Agreed. And then let's rename the DSM The Book of Fantastikal Magickal Pixies and incorporate it into the Monster Manual. And let Mad Libs publish the assessment tools.
Jerald Block has an editorial in the American Journal of Psychiatry, in which he explains why he believes Internet Addiction should be considered a psychiatric disorder.
His reasons include the usual: excessive use, withdrawal (anger, irritability), tolerance (need for more or better), and negative impact on life.
The debate as to whether or not this belongs in the DSM or not entirely misses the most obvious point: no one is addicted to the internet. Ever.
Don't scoff. Let's log on together.
Let's say you are "addicted" to World of Warcraft. A new game comes out, called Universe of Ninja Piratesses, and you move over to that. Guess what? You weren't addicted to WoW or UoNP, but to multiplayer role playing games. You can follow this logic all the way out to: it wasn't the internet you were addicted to, but something else.
I don't have the data in front of me, but in a study I just made up 0% of porn website "abusers" were at least partially satiated when offered Marthastewart.com. Withdrawal symptoms were actually worsened. Three people punched their computers (two in the monitor, one in the graphics card.)
Ask a 20 year crack addict when was the last time they used powder cocaine. Do they miss it? Are they in withdrawal? "But crack is cocaine." No, it isn't, or else they would be using both, wouldn't they? "But crack is more potent and addictive." Then why don't cocaine adicts move over to crack?
Do you know how many Xanax addicts I've had throw back at me a prescription for Klonopin? It wasn't availability, I was giving it to them, they had it in their hands, and they refused it. In theory it should have been "good enough." It wasn't.
By age 25, every guy has been with a girl that-- sorry, let me start over--
By age 25, every guy that has been with a girl has been with a girl that they couldn't get enough of, couldn't live without, called all the time, left school work undone, called into work sick, code-named "Freebird" in a journal entry, etc, etc-- but the relationship sucked, this girl was so evil that all his friends wanted to hit him with a sack of doorknobs. Was he addicted to her? Technically, yes-- but really, no. More to the point: she wasn't actually evil, and he wasn't addicted to her, at all. (I mean, now that you're 40, you see that, right?)
"Yes, but there's a common addiction pathway..." Oh, I don't know. If this was true, chemical addicts would have generally substitutable addictions, and they don't. Experiments with mice strongly support the idea of substitution (e.g. cocaine addicted mice will thirstily self-administer amphetamine) but humans don't really do this. (1) And chemical addicts should also have very high rates of other (non-chemical) addictions as well, and they don't. (2)
These non-chemical, behavioral addictions are more properly labeled obsessions but-- and this is the point-- an obsession is not a disorder. Obsessions can cause harm, we can try to help people with them, but they are not themselves the problem, they are symptoms of something else.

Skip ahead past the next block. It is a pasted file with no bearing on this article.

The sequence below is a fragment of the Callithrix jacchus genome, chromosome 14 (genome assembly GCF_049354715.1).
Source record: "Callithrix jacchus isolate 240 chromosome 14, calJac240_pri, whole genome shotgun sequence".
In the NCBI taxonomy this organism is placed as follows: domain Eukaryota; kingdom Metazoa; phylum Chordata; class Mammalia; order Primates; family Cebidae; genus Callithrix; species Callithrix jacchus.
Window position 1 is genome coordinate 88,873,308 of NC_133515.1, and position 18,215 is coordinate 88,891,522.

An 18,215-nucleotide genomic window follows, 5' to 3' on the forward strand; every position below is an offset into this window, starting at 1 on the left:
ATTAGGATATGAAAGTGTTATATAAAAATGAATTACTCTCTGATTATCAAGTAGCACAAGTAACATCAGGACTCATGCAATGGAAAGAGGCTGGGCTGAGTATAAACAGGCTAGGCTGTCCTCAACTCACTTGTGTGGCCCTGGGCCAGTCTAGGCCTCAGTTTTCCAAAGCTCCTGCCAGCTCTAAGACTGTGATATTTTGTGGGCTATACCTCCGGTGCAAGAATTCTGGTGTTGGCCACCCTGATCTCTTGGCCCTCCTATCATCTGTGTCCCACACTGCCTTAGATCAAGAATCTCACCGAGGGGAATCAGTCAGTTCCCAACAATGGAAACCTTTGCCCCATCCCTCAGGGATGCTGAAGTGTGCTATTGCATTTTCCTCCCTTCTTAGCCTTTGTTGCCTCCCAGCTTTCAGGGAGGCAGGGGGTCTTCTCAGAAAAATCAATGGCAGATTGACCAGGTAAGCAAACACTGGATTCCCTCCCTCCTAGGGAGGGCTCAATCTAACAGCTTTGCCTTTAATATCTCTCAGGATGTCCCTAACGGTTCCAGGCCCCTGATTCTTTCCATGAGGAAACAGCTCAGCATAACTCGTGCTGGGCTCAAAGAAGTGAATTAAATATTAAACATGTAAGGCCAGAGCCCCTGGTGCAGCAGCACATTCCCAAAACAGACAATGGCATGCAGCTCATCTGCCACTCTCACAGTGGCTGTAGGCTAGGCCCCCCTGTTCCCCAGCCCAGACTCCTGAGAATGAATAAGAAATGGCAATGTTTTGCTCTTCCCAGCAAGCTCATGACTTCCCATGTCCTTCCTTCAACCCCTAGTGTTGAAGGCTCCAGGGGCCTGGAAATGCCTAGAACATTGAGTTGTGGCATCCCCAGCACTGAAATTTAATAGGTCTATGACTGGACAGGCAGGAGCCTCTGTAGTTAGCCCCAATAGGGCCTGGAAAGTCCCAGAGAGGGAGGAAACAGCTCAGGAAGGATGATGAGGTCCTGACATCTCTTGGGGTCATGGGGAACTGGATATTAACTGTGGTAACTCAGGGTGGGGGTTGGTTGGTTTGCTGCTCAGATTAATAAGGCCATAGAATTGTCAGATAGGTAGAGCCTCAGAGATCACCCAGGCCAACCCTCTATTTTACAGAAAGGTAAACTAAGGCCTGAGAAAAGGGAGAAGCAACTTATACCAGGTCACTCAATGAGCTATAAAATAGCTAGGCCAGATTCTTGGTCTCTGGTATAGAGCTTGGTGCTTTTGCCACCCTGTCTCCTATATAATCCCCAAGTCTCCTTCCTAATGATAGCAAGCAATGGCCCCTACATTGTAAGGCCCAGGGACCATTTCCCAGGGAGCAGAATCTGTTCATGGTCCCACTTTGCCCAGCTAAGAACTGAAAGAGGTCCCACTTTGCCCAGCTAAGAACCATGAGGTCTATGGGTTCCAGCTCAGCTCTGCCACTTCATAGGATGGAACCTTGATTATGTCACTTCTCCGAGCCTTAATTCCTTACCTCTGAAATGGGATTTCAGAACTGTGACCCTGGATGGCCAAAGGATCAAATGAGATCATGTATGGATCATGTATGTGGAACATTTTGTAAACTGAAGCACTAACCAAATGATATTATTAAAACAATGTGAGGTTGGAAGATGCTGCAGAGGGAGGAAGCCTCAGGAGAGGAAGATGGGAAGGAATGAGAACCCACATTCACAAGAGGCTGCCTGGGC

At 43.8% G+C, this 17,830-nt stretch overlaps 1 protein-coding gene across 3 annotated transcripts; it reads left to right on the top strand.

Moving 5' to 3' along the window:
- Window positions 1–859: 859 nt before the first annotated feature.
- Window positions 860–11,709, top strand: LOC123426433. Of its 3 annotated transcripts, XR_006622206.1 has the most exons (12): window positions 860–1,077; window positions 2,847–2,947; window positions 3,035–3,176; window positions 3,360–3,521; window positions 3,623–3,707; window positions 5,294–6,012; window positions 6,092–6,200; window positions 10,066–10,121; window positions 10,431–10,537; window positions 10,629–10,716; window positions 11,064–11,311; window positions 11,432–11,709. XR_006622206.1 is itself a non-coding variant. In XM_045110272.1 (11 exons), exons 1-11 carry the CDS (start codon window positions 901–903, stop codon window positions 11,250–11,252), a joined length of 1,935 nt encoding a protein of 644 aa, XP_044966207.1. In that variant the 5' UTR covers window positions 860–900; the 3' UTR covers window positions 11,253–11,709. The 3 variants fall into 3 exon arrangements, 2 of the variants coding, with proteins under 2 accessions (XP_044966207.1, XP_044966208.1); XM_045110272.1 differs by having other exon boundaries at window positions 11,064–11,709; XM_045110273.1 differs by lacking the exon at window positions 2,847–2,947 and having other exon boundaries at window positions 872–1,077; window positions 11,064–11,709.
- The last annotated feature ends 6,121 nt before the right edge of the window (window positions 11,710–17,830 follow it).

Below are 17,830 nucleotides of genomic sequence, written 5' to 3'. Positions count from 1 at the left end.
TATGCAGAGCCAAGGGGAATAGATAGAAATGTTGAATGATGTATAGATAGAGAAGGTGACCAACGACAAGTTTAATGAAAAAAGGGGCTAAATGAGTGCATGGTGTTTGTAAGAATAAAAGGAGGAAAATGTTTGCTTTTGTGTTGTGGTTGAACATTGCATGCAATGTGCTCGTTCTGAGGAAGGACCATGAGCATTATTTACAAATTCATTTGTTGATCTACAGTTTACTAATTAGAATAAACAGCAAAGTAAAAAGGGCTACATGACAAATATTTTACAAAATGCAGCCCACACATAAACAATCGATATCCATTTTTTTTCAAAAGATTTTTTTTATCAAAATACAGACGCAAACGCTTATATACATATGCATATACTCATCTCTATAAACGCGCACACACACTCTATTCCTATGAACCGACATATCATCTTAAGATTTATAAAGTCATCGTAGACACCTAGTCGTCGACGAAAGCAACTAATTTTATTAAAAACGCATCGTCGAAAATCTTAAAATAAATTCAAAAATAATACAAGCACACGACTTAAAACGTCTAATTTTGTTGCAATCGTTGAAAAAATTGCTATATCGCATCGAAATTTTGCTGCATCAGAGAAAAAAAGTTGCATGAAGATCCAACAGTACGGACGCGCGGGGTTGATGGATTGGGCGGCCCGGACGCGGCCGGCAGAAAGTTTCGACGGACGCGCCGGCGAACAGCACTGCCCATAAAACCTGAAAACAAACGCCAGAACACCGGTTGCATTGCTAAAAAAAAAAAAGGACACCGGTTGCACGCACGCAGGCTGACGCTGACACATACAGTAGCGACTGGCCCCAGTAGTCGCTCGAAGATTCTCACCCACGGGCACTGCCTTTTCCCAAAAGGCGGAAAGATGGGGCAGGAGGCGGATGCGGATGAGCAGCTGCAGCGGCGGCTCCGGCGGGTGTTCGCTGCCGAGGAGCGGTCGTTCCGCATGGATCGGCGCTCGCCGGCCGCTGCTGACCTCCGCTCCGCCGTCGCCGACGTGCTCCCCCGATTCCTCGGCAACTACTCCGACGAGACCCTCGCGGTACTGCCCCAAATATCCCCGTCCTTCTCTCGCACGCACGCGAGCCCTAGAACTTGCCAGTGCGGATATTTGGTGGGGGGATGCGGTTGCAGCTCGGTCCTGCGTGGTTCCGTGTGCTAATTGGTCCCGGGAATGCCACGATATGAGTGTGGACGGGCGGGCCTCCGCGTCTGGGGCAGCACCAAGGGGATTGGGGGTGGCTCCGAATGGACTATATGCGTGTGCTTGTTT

That something else may not be a disorder, either: fragile self; guilt or shame; low or high self esteem; flawed but automatic assumptions, whatever-- but trying to "treat" internet addiction without addressing the underlying problem is like treating cancer with Tylenol. Not only does it not help, it actually makes the situation worse.
Dr. Block's intention was to describe a series of behaviors, not to create a new disease. He's already established believer in the positive power of the net, online games, etc. Unfortunately, psychiatrists will only see this editorial, and come to the wrong conclusions.
In the article he cites research from South Korea, where the average kid (supposedly) uses the internet 23 hours a week, and thus is at risk for addiction. Compare that to the U.S. 20 years ago, where the concern was 20+ hours of TV a week. I do not recall discussion about kids becoming addicted to TV; we worried they were becoming stupid. What's changed isn't the medium or the amount of time on it, or the harm to the intellect or society; what's changed is the social movement to pathologize, rather than condemn, behaviors.
I'm not saying let's go back to condemnation, but to put "Internet Addiction" into the DSM legitimizes the symptom-is-disease approach that has caused such great difficulty for patients, and nearly irreparable harm to humanity.
(1) Please do not say the words "dopamine" and "nucleus accumbens" anywhere near me, I still have my old sack of doorknobs. These explanations could not be more general and useless. Using those two in support of a common addiction pathway is like involving "gasoline" and "spoons" in the diathesis for serial rapes. Even though these are involved in various "addictions"-- cocaine, alcohol, internet, sex-- these "addictions" and their associated behaviors are so disparate that the pathway serves no useful clinical target. Haldol blocks dopamine in the nucleus accumbens, but you can't cure alcoholism with it, can you?
I'm not denying that such a pathway exists, I'm doubting the utility of this information, even if true. Call me when science catches up to your lies.
(2) Here's an example: why do so "sex addicts" or gamblers have such high rates of drug abuse, but the converse is not true?